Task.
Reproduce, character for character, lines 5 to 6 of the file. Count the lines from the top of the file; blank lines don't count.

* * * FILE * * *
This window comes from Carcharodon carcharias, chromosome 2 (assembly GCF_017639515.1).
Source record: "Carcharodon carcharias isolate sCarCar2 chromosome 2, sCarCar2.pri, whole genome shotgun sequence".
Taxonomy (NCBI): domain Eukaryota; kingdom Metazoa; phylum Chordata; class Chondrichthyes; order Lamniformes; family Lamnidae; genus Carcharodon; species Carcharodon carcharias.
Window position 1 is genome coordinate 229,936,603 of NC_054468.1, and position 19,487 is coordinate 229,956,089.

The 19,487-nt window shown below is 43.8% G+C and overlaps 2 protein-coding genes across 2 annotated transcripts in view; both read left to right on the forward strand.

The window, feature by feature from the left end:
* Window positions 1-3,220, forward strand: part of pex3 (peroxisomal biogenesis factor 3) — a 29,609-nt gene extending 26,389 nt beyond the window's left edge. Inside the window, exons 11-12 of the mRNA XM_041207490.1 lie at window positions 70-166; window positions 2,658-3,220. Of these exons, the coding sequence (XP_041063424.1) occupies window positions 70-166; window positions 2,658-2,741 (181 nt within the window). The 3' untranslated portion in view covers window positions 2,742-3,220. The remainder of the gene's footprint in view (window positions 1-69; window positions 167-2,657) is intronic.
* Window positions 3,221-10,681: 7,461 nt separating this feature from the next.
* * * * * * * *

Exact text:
The 19,487-nt window shown below is 43.8% G+C and overlaps 2 protein-coding genes across 2 annotated transcripts in view; both read left to right on the forward strand.

The window, feature by feature from the left end: